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An inquiry into the bitterness and hardness of local wines and the prevention of this problem through cellar technological manipulations

by | Oct 28, 2020 | Uncategorized

Project Number
WW 08-09

Project title
An inquiry into the bitterness and hardness of local wines and the prevention of this problem through cellar technological manipulations

Project leader
Louw, A

Team members
Van Wyk, C J

Project description
There is a perception that local wines and red wines specifically, have an unacceptable bitterness and/or hardness when compared to overseas wines. A number of prominent winemakers agree that a problem exists, but there are differences in opinion as to what the cause of this problem is. The initial aim of this project was to identify the problem and to solve it by means of adapted cellar practices. The project was eventually replanned prior to the 1998 harvest and more attention was given to the specific phenolic composition of the wines and the correlation thereof with bitterness, rather than the problem of hardness.

In 1994, 1995 and 1996, wines were made from Sauvignon blanc and Merlot. Merlot fermented at 30°C was more bitter than the control fermented at 20°C for the first two harvests. Only in 1995 a similar result was found with Sauvignon blanc where the treatment fermented at 20°C was more bitter than the control fermented at 15°C. Out of line with the results of the previous two years, Merlot of 1996 fermented at 30°C, was the least bitter wine.

In 1997 the experiment was done in cooperation with Distell. Sauvignon blanc that received skin contact at 20°C and fermented in stainless steel, resulted in the least bitter wine. No significant differences were observed with Merlot.

In 1998, after replanning and expansion of the experiment, bitter enhancing and reducing winemaking practices were introduced, water stress was investigated during ripening of the grapes. A variety of cultivars were investigated. The only winemaking practice that led to enhanced bitterness in Gewürztraminer wines, was the addition of seeds to juice prior to fermentation. Bitter reducing treatments in Muscat d’Alexandrie wines included extended lees contact and whole bunch pressing. Water stress during ripening caused bitterness in Sauvignon blanc. Extended pomace contact resulted in more bitter Pinotage wines in comparison to treatments where juice was removed prior to fermentation. Both treatments did not differ significantly from the control.

In 1999 wines were made of Pinotage and Chenin blanc, but no significant differences in bitterness were found among treatments. In 2000 significant differences occurred only in Chenin blanc where wines of the skin contact treatment at 20°C were more bitter than those prepared from whole bunch pressing. This confirms results found in 1994, 1995 and 1998. The total hydroxicinnamic acids and total flavonoid phenols in these wines were also higher and confirm tasting results of bitterness found in these wines. Analyses were carried out on the 2000 red wines, using high performance liquid chromatography. (+)-catechin and (-)-epicatechin appeared in relatively low concentrations in these experimental wines. These results confirmed those found in the literature. The possibility that these substances are responsible for bitterness in South African red wines is hereby probably eliminated.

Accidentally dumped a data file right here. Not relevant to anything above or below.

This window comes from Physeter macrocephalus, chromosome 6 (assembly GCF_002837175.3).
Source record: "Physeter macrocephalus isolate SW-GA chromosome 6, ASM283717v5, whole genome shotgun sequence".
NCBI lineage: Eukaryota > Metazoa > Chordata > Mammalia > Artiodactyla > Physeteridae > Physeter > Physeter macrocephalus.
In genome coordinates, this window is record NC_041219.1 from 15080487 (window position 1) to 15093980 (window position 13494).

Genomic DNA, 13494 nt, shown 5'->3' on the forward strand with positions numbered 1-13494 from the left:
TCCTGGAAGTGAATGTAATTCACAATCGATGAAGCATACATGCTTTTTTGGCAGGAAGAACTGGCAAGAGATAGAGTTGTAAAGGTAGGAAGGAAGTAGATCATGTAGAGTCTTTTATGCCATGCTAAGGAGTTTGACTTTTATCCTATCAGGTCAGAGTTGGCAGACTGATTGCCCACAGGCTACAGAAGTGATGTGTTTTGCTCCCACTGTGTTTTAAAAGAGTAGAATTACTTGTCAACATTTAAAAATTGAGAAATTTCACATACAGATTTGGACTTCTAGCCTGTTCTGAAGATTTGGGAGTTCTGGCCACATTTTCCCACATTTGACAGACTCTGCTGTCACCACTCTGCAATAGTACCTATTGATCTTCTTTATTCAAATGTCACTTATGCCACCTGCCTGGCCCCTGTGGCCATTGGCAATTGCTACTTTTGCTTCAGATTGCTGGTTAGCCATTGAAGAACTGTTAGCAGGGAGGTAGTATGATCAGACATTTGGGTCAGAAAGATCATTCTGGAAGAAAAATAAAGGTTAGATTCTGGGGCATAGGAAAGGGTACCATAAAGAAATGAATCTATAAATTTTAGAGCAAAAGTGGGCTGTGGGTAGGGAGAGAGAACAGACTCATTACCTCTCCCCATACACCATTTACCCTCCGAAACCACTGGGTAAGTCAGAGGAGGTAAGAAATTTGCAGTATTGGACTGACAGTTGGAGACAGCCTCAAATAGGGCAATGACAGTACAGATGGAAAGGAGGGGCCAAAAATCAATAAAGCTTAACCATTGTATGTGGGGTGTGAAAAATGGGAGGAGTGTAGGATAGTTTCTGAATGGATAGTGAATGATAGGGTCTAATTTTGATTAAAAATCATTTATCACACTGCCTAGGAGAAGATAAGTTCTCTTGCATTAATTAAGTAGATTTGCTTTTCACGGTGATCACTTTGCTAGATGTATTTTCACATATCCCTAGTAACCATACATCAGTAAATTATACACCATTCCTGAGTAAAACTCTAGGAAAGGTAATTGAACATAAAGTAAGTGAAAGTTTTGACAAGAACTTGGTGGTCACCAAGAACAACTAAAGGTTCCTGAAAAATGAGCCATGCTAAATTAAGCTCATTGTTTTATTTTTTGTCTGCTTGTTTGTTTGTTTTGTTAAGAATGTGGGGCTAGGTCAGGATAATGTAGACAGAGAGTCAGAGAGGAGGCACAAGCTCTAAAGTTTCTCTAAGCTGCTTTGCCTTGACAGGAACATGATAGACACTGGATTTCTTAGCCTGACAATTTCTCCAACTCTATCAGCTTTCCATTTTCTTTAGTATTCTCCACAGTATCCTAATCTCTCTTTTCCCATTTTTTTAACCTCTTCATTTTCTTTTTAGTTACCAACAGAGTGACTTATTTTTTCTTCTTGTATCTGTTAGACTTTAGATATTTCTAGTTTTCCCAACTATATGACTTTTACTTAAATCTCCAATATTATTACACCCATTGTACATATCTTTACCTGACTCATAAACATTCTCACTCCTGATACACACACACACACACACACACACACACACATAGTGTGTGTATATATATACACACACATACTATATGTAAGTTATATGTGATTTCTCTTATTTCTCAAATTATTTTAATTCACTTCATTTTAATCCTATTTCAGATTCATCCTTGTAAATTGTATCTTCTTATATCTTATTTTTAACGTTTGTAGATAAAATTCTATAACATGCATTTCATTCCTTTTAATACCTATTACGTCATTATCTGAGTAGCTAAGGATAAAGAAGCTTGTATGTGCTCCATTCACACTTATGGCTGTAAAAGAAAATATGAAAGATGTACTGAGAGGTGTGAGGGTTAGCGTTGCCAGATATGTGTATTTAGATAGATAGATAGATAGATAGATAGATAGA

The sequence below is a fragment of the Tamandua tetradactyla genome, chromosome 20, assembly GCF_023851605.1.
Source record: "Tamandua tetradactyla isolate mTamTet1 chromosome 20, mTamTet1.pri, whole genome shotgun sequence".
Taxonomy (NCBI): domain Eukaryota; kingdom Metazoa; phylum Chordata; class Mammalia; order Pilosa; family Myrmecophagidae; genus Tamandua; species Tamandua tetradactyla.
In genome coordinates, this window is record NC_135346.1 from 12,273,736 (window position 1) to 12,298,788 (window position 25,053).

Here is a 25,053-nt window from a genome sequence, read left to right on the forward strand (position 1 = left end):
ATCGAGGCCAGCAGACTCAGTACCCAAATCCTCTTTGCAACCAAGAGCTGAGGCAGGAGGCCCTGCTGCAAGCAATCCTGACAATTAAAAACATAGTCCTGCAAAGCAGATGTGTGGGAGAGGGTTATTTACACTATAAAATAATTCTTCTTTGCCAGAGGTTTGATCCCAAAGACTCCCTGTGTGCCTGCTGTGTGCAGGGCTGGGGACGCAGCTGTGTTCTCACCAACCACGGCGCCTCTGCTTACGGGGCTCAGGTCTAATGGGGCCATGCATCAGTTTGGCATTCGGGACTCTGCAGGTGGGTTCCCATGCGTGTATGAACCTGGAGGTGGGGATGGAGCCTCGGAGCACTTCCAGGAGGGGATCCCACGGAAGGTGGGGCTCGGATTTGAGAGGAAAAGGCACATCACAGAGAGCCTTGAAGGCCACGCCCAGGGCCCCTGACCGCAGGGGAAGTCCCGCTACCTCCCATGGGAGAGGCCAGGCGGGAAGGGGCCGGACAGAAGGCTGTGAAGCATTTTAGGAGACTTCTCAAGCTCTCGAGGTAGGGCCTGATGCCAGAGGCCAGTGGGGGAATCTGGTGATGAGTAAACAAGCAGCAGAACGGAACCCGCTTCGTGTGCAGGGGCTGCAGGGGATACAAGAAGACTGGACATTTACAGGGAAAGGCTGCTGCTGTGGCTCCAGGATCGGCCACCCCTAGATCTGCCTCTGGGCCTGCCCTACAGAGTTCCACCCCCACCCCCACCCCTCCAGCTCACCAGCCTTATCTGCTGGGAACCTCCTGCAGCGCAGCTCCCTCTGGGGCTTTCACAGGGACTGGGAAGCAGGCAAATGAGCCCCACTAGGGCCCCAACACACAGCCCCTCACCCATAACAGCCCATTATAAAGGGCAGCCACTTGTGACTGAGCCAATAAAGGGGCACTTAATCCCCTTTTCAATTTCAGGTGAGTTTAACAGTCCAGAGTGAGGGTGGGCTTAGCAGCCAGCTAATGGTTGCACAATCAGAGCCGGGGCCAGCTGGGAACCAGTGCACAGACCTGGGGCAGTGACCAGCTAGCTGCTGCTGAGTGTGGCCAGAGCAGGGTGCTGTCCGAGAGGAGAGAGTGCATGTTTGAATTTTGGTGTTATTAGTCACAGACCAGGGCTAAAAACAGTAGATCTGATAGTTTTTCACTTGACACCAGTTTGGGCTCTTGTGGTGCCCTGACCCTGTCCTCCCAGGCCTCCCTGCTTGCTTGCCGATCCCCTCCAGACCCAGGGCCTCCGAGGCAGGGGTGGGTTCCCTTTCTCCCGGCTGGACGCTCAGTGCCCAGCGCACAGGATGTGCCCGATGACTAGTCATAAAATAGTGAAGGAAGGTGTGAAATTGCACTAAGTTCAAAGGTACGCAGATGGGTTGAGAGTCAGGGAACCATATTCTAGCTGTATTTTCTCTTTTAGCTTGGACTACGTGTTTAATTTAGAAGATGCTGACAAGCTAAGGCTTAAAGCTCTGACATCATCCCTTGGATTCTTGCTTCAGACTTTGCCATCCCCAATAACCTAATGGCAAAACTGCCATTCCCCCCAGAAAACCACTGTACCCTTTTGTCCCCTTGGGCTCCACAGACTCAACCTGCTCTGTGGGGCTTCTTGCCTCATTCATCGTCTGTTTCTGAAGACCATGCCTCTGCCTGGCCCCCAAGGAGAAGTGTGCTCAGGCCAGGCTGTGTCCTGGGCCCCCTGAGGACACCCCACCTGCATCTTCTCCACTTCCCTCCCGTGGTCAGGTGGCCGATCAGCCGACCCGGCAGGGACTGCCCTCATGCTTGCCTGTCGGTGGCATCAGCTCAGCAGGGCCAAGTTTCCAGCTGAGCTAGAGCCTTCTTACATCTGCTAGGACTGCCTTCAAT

In conclusion, we can say that bitterness could not always be successfully changed by cellar practices. Bitterness of wines did not correlate with total phenol concentration in both white and red wines. In white wines a better correlation with bitterness was found in total hydroxicinnamic acids and total flavonoid phenols. Although panels were trained and selected to taste bitterness, variances among individuals do occur which complicates the study of bitterness. The introduction of new tasting techniques as described in the report, sharpened their identification of bitterness and made it possible to evaluate the consistency of the tasters. Further research should be done on bitterness as a result of the actions of micro-organisms, as well as on the role of individual phenols in the occurrence of bitterness.

It therefore seems that factors such as ripeness, pH, ethanol concentration, fermentation temperature, grape seeds, water stress during ripening, extended lees contact and extended pomace contact may all influence bitterness in wine. Recommendations to the industry are that bitterness occurring in South African red wines is caused by microbiological activity (Rentschler and Tanner, 1951). Initial tests confirm the role of acrolein in bitterness of red wine. The role of micro-organisms in bitterness of wine will be investigated in project WW 10-14. Until the project produces results and recommendations, the wine maker is advised not to harvest over-ripe grapes. Low pHs are necessary for optimal inhibition of bacteria by sulphur dioxide. Very high fermentation temperatures must be avoided. Red wines must be racked and filtered as soon as possible after malolactic fermentation. A pH of below 3.8 must be maintained in the wine and sulphur dioxide must be added at sufficient levels for the pH of the wines. These practices will greatly reduce microbiological spoilage of wine.


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